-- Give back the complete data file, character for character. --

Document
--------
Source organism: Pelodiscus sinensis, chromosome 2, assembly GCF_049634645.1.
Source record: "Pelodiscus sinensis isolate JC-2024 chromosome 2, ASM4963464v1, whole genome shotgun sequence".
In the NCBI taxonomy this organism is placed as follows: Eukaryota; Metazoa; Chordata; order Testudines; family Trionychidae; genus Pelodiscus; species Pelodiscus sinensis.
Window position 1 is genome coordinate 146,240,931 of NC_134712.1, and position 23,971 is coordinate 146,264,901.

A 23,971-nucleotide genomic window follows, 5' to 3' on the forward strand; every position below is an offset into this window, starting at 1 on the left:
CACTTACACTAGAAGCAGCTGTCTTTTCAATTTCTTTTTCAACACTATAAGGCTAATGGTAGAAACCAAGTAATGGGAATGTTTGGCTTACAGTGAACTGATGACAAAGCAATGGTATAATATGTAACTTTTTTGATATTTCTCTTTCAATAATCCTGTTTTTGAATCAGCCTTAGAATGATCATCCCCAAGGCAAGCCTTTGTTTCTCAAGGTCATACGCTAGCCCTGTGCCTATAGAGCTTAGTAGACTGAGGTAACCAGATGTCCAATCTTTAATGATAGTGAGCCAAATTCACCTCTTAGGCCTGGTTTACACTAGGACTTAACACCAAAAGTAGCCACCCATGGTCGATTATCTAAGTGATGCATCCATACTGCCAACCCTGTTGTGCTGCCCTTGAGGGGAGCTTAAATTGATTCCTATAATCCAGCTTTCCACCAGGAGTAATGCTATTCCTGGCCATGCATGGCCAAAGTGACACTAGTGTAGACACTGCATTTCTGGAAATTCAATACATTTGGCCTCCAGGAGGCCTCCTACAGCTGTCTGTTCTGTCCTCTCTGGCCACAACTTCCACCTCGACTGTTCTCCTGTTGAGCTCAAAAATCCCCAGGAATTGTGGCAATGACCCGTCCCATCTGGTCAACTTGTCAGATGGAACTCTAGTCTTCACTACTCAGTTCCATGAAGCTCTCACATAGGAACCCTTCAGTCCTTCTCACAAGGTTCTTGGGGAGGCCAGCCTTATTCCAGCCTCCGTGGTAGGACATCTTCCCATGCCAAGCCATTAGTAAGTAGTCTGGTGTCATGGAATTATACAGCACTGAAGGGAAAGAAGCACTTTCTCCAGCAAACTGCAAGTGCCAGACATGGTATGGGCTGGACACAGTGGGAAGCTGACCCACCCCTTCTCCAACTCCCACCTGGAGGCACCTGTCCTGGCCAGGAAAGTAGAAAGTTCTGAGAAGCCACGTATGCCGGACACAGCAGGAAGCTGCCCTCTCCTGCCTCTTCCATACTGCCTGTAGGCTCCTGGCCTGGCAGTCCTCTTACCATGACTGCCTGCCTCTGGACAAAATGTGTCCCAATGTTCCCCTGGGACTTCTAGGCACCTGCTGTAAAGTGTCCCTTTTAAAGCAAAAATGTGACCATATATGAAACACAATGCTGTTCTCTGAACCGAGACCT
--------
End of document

Source organism: Pelodiscus sinensis, chromosome 2, assembly GCF_049634645.1.
Source record: "Pelodiscus sinensis isolate JC-2024 chromosome 2, ASM4963464v1, whole genome shotgun sequence".
In the NCBI taxonomy this organism is placed as follows: Eukaryota; Metazoa; Chordata; order Testudines; family Trionychidae; genus Pelodiscus; species Pelodiscus sinensis.
Window position 1 is genome coordinate 146,240,931 of NC_134712.1, and position 23,971 is coordinate 146,264,901.

A 23,971-nucleotide genomic window follows, 5' to 3' on the forward strand; every position below is an offset into this window, starting at 1 on the left:
CACTTACACTAGAAGCAGCTGTCTTTTCAATTTCTTTTTCAACACTATAAGGCTAATGGTAGAAACCAAGTAATGGGAATGTTTGGCTTACAGTGAACTGATGACAAAGCAATGGTATAATATGTAACTTTTTTGATATTTCTCTTTCAATAATCCTGTTTTTGAATCAGCCTTAGAATGATCATCCCCAAGGCAAGCCTTTGTTTCTCAAGGTCATACGCTAGCCCTGTGCCTATAGAGCTTAGTAGACTGAGGTAACCAGATGTCCAATCTTTAATGATAGTGAGCCAAATTCACCTCTTAGGCCTGGTTTACACTAGGACTTAACACCAAAAGTAGCCACCCATGGTCGATTATCTAAGTGATGCATCCATACTGCCAACCCTGTTGTGCTGCCCTTGAGGGGAGCTTAAATTGATTCCTATAATCCAGCTTTCCACCAGGAGTAATGCTATTCCTGGCCATGCATGGCCAAAGTGACACTAGTGTAGACACTGCATTTCTGGAAATTCAATACATTTGGCCTCCAGGAGGCCTCCTACAGCTGTCTGTTCTGTCCTCTCTGGCCACAACTTCCACCTCGACTGTTCTCCTGTTGAGCTCAAAAATCCCCAGGAATTGTGGCAATGACCCGTCCCATCTGGTCAACTTGTCAGATGGAACTCTAGTCTTCACTACTCAGTTCCATGAAGCTCTCACATAGGAACCCTTCAGTCCTTCTCACAAGGTTCTTGGGGAGGCCAGCCTTATTCCAGCCTCCGTGGTAGGACATCTTCCCATGCCAAGCCATTAGTAAGTAGTCTGGTGTCATGGAATTATACAGCACTGAAGGGAAAGAAGCACTTTCTCCAGCAAACTGCAAGTGCCAGACATGGTATGGGCTGGACACAGTGGGAAGCTGACCCACCCCTTCTCCAACTCCCACCTGGAGGCACCTGTCCTGGCCAGGAAAGTAGAAAGTTCTGAGAAGCCACGTATGCCGGACACAGCAGGAAGCTGCCCTCTCCTGCCTCTTCCATACTGCCTGTAGGCTCCTGGCCTGGCAGTCCTCTTACCATGACTGCCTGCCTCTGGACAAAATGTGTCCCAATGTTCCCCTGGGACTTCTAGGCACCTGCTGTAAAGTGTCCCTTTTAAAGCAAAAATGTGACCATATATGAAACACAATGCTGTTCTCTGAACCGAGACCT